New York: Farmworkers Win the Right to Collectively Bargain
The federal National Labor Relations Act (NLRA) currently excludes farmworkers from the definition of “employee,” exempting agricultural laborers from the having the right to organize. However, states can implement their own legislation to grant such rights to farmworkers, which is exactly what happened with a New York state appeals panel on May 23, 2019.
As a result, pending further appeal or other legislation, farmworkers in New York now have the right to organize, bargain, and strike. Participating in organization is a protected activity and employees may not be retaliated against for collectivizing in effort to improve terms and conditions of employment.
Rhode Island: The Airline Deregulation Act Preempts State Sunday and Holiday Pay Laws
On June 18, 2019, in Brindle v. Rhode Island Dept. of Labor and Training, the Rhode Island supreme court stated that the Airline Deregulation Act (ADA) preempts state laws requiring employers to pay non-exempt employees time-and-a-half for time worked on Sundays and state holidays. Specifically, because of testimony that the increased labor costs would lead to reductions in staff, fewer flights, and impact customer service, the court stated that the state law negatively impacted the airline services and therefore was preempted. Although this ruling is limited to the ADA, it may have a wider impact should other similar industries seek to have the same determination made.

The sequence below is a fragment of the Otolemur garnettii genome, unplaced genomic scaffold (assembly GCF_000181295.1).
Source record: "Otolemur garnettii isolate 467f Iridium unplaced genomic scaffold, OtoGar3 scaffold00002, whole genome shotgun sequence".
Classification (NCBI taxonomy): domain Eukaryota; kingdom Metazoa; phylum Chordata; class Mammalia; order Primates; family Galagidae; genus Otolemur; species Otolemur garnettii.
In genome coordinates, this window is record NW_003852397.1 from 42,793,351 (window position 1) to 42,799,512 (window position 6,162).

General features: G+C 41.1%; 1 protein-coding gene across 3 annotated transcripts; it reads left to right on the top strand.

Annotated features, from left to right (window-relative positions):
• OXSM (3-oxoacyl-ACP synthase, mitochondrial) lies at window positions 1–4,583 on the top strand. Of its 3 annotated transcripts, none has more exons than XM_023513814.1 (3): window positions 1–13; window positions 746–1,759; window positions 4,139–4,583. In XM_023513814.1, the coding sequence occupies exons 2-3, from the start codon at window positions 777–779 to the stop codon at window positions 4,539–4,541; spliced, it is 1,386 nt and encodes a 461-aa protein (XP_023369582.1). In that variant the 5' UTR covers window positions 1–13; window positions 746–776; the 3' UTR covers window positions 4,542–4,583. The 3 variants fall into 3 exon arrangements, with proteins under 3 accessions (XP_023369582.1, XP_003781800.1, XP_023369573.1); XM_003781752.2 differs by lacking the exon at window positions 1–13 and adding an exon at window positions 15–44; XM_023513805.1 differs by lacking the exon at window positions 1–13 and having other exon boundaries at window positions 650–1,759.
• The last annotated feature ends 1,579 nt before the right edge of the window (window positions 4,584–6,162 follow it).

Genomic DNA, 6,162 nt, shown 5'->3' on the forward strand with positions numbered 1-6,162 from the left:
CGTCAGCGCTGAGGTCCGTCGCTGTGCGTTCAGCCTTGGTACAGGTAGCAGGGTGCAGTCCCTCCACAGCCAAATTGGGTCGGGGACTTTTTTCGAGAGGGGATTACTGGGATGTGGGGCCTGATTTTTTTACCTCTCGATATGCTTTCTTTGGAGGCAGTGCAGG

Washington: Obesity is a Protected Class by Itself
On July 11, 2019, in Taylor v. Burlington N. R.R. Holdings, Inc., the Washington Supreme Court stated that “obesity does not have to be caused by a separate physiological disorder or condition because obesity itself is a physiological disorder or condition” under the Washington Law Against Discrimination (WLAD). Additionally, employees are not required to actually be obese, and are protected if employers perceive them as having the impairment of obesity. Employers should review pre-hire examination procedures, update discrimination and harassment policies, and train applicable managers on reasonable accommodation requirements.
Disclaimer: This document is designed to provide general information and guidance concerning employment-related issues. It is presented with the understanding that ManagEase is not engaged in rendering any legal opinions. If a legal opinion is needed, please contact the services of your own legal adviser.